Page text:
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Harper a throwback – in the best sense

The Will to Live
The Will to Live
By Ben Harper

Virgin Music; Beverly Hills, Calif.: 1997

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This review first appeared in the July 26, 1997 edition of the American Reporter.

Ben Harper is a bit of a throwback. Not that that's bad. By capturing the spirit of experimentation that once marked the best rock, singer/guitarist Harper has produced an album that is both instantly listenable and able to hold your attention over repeated playings.

Harper seems willing to experiment in just about any format, from the structure of his compositions to the instrumentation. And he backs it all up with solidly written songs that have enough depth to handle all the weirdness going on. Yes, at times he seems to miss the mark and end up with gimmickry instead of inventiveness, but that's simply due to his willingness to at least try different sounds, differing approaches – it can't all work, after all.

Not that "The Will to Live" comes off as sloppy; far from it. It has a tight, cohesive feel to it. As with The Beatles' "Abbey Road," there's a sense of almost too much choreography, almost overproduction. It's a strange contrast of openness to new sounds, new ideas vs. an unattainable desire for perfection.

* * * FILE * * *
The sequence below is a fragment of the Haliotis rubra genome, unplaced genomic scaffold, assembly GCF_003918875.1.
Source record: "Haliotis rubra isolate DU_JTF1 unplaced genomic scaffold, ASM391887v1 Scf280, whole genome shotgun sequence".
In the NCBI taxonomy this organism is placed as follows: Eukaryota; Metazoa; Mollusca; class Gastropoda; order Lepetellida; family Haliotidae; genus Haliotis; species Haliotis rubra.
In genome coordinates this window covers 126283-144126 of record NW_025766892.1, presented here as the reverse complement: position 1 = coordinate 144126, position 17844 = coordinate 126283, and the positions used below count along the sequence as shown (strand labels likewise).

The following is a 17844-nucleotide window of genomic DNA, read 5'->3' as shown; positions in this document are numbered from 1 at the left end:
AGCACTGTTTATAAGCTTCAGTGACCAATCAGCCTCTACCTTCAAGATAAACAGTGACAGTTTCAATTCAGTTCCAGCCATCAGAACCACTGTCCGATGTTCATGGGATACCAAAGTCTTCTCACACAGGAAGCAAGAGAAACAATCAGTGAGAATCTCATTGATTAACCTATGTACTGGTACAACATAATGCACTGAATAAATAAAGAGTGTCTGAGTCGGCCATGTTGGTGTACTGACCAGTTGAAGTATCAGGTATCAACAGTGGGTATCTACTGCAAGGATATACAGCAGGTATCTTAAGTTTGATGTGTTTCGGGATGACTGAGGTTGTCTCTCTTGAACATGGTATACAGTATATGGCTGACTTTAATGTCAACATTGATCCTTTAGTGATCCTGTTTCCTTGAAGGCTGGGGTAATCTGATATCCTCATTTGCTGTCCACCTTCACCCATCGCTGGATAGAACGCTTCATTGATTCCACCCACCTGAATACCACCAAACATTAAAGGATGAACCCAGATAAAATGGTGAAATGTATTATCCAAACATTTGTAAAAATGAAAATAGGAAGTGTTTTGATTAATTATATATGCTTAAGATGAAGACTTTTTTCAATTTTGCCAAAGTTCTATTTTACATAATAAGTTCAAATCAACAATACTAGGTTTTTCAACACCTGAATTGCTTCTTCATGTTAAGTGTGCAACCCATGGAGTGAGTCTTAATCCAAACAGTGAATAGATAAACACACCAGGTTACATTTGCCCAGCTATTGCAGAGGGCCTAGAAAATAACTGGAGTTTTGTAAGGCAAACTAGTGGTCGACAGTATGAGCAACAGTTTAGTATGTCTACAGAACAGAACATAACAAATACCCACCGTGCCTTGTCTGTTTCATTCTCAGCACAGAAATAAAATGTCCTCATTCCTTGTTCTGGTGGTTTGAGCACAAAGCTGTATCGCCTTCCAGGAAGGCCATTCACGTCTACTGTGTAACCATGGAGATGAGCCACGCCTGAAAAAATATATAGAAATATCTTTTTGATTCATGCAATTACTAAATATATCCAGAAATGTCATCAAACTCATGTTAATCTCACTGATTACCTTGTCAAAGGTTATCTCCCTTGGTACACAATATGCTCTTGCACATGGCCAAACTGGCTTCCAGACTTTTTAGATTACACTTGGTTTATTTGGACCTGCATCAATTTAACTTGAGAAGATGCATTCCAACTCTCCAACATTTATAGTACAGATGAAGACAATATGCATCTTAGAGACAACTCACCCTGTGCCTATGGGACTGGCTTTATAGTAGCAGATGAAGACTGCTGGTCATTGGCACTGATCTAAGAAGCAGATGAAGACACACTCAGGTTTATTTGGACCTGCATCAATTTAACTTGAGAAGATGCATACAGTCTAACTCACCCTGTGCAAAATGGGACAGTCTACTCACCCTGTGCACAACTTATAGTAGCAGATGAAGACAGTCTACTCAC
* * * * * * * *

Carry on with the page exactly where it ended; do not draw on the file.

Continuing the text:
There's also a really neat contrast between Harper's sensitive singing and his powerful guitar work. It makes for a tension that lends itself well to the dark mood and topics of his songs. That same contrast also makes it difficult to slap a quick label on his music.

Power pop? At times, yes.

Folk? Elements of.

Rock? When he wants to.

Not only is there no label handy for his music, there is also no other artist one can readily compare Harper to, either. Whatever his music is, it sure seems to stick in the head for awhile.